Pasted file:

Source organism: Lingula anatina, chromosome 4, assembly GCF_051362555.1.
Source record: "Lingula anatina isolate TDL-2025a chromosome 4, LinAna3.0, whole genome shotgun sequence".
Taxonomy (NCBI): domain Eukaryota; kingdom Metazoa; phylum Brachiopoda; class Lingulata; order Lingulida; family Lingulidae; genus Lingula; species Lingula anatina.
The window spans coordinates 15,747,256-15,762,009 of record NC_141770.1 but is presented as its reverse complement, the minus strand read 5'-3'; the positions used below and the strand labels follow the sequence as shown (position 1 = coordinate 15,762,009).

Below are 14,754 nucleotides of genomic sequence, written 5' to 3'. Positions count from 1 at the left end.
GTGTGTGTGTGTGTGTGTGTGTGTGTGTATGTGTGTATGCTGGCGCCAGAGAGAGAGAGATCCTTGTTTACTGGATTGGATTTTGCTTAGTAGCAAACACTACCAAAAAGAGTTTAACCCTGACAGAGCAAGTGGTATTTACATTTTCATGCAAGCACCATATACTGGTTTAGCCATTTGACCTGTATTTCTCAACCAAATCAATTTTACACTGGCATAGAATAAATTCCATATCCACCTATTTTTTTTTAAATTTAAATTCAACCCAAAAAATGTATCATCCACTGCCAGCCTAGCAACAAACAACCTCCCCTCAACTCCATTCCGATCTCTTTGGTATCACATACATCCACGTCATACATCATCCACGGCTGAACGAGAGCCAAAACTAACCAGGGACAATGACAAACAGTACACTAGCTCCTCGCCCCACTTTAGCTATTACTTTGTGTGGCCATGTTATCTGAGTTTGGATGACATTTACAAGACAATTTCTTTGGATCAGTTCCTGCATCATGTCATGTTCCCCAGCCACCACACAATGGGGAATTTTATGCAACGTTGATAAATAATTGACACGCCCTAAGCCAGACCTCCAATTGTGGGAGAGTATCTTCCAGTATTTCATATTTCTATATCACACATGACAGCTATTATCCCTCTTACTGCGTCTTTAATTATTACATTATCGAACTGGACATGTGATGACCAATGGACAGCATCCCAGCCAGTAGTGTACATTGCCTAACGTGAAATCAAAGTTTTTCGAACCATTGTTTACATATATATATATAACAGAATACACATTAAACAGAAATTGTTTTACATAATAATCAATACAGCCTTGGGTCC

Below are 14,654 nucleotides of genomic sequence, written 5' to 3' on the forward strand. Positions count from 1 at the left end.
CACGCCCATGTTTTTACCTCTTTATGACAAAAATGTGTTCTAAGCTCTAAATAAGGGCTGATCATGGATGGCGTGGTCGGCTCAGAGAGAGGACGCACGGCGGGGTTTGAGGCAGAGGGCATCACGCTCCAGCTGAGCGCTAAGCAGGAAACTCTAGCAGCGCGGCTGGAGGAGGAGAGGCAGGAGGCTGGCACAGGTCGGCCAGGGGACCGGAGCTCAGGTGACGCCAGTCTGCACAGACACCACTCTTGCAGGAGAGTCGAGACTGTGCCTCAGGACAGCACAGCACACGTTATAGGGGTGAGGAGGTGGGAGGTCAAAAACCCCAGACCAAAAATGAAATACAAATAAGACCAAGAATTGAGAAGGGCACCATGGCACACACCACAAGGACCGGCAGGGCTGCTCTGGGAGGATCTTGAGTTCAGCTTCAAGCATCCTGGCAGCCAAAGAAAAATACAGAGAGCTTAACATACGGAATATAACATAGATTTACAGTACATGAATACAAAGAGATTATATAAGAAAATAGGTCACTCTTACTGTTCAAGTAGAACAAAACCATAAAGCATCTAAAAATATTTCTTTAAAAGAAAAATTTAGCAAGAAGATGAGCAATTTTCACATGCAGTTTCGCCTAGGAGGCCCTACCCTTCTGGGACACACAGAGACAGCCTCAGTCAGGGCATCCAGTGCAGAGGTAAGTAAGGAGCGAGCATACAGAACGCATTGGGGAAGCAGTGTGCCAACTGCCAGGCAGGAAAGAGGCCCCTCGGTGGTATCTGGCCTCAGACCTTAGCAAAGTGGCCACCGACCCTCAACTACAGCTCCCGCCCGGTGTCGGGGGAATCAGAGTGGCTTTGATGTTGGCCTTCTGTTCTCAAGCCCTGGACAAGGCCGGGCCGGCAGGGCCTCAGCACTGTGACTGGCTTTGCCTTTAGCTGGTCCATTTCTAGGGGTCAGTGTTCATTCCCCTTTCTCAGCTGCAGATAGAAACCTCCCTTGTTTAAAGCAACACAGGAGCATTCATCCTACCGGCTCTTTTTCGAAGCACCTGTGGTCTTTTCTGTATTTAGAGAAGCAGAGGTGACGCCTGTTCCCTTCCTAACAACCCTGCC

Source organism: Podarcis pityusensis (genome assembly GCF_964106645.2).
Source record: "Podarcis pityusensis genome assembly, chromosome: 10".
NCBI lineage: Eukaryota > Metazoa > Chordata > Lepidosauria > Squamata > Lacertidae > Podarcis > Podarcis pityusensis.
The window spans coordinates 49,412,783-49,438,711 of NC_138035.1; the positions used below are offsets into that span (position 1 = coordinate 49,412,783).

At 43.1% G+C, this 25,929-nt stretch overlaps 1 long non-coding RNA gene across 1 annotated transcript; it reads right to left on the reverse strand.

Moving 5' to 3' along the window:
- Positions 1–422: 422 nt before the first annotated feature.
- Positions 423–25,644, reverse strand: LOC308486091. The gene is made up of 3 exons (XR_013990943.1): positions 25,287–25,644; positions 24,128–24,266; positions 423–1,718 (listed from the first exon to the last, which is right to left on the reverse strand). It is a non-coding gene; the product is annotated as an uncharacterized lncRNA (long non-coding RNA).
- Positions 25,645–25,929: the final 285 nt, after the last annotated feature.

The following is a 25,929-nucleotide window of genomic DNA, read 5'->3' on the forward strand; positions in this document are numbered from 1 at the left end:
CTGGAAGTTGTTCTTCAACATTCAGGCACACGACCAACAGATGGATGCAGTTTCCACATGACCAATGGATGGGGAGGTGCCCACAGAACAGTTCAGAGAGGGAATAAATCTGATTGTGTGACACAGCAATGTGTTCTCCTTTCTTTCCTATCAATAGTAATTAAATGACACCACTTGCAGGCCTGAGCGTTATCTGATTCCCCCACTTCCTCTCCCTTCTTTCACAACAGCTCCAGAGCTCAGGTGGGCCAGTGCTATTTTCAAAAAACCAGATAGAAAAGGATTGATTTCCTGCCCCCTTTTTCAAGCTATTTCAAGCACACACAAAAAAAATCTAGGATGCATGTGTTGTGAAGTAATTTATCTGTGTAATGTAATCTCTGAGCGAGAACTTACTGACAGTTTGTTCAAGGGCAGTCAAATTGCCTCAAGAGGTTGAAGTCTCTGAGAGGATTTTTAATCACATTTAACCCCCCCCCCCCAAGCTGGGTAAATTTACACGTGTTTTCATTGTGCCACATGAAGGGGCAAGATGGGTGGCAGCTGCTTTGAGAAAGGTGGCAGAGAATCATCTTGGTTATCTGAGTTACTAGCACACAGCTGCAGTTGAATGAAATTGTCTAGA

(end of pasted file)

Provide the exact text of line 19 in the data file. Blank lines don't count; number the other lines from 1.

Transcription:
CTGGAAGTTGTTCTTCAACATTCAGGCACACGACCAACAGATGGATGCAGTTTCCACATGACCAATGGATGGGGAGGTGCCCACAGAACAGTTCAGAGAGGGAATAAATCTGATTGTGTGACACAGCAATGTGTTCTCCTTTCTTTCCTATCAATAGTAATTAAATGACACCACTTGCAGGCCTGAGCGTTATCTGATTCCCCCACTTCCTCTCCCTTCTTTCACAACAGCTCCAGAGCTCAGGTGGGCCAGTGCTATTTTCAAAAAACCAGATAGAAAAGGATTGATTTCCTGCCCCCTTTTTCAAGCTATTTCAAGCACACACAAAAAAAATCTAGGATGCATGTGTTGTGAAGTAATTTATCTGTGTAATGTAATCTCTGAGCGAGAACTTACTGACAGTTTGTTCAAGGGCAGTCAAATTGCCTCAAGAGGTTGAAGTCTCTGAGAGGATTTTTAATCACATTTAACCCCCCCCCCCCAAGCTGGGTAAATTTACACGTGTTTTCATTGTGCCACATGAAGGGGCAAGATGGGTGGCAGCTGCTTTGAGAAAGGTGGCAGAGAATCATCTTGGTTATCTGAGTTACTAGCACACAGCTGCAGTTGAATGAAATTGTCTAGA